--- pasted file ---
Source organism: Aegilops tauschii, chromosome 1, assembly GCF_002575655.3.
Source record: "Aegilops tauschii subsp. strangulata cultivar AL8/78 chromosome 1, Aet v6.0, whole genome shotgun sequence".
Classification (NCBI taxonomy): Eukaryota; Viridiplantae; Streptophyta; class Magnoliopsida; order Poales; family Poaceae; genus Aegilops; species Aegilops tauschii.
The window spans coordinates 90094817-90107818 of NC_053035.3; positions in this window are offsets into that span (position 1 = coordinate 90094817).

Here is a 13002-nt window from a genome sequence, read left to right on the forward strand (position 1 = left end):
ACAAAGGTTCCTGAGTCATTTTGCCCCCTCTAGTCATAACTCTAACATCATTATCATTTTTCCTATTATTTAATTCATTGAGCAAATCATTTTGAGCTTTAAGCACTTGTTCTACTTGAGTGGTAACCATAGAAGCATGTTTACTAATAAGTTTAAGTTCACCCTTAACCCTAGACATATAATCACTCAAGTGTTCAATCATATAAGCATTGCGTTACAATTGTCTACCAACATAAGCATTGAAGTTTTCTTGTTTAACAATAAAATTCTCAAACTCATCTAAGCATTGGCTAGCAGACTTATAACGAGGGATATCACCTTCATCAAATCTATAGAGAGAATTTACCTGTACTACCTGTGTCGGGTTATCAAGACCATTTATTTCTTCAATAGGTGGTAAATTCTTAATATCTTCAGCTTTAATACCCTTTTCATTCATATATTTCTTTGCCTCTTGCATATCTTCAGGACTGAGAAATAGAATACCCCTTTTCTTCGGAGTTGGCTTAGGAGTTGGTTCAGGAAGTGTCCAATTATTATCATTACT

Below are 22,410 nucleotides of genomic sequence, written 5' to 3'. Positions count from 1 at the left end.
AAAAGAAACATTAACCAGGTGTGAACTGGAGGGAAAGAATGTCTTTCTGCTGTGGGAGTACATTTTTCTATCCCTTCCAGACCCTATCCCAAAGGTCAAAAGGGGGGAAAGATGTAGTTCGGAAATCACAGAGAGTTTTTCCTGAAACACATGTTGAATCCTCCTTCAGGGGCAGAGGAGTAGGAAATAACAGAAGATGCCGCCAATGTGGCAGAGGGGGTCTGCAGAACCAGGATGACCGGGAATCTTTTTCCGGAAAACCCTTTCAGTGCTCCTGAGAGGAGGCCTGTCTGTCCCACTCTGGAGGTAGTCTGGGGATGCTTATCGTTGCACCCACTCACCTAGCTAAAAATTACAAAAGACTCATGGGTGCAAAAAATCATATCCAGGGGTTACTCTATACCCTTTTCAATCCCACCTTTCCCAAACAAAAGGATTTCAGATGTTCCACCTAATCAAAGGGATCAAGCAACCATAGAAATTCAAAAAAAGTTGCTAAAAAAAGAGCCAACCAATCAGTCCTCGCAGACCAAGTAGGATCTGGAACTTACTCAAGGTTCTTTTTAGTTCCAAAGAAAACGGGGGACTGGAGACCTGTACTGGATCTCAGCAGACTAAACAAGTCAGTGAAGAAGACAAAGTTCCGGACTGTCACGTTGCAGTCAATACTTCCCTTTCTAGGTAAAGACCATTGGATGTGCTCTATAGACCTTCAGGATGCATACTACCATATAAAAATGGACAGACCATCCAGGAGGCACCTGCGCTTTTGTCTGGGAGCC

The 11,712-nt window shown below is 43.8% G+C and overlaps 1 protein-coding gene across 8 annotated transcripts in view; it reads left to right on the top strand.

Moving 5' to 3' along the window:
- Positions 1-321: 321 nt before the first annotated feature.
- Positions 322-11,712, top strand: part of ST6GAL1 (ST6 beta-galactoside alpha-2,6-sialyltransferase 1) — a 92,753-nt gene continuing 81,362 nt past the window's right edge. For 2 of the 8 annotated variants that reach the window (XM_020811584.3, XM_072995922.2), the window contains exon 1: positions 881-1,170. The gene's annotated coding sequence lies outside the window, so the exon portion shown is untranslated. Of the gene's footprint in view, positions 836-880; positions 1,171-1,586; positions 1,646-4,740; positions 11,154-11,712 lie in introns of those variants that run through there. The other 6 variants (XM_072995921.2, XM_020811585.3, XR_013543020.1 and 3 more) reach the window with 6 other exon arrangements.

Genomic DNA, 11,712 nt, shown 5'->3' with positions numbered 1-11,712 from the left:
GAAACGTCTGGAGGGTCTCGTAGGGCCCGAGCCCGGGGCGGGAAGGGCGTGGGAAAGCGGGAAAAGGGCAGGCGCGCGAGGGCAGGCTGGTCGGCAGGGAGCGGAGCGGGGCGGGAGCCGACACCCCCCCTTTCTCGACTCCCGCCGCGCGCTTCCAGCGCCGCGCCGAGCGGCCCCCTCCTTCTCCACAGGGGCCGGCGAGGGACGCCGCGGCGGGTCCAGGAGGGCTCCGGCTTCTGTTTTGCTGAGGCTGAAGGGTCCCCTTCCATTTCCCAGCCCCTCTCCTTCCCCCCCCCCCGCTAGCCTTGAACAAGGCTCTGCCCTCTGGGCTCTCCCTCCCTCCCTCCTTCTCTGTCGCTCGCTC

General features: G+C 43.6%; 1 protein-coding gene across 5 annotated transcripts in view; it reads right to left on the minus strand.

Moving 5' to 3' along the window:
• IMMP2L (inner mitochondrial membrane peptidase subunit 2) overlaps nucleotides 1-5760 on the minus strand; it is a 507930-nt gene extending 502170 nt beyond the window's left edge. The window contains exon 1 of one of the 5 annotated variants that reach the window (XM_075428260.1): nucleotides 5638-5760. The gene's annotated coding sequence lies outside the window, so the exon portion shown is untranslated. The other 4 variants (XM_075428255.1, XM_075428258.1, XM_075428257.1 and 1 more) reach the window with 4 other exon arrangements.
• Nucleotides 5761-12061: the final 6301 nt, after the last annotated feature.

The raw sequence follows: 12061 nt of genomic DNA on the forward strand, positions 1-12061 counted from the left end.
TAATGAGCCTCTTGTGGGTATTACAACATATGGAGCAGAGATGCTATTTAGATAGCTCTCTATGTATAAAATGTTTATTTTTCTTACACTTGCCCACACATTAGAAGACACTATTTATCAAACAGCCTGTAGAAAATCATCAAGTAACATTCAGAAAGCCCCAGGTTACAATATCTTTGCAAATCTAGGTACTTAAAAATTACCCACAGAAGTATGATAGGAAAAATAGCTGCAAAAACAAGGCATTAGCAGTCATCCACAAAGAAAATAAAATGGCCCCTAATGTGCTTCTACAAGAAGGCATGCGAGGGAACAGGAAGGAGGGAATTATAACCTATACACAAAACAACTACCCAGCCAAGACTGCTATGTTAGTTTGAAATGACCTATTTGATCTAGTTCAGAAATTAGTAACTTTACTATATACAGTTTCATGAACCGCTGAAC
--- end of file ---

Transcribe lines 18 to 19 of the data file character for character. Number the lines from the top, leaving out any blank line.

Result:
• Nucleotides 5761-12061: the final 6301 nt, after the last annotated feature.

The raw sequence follows: 12061 nt of genomic DNA on the forward strand, positions 1-12061 counted from the left end.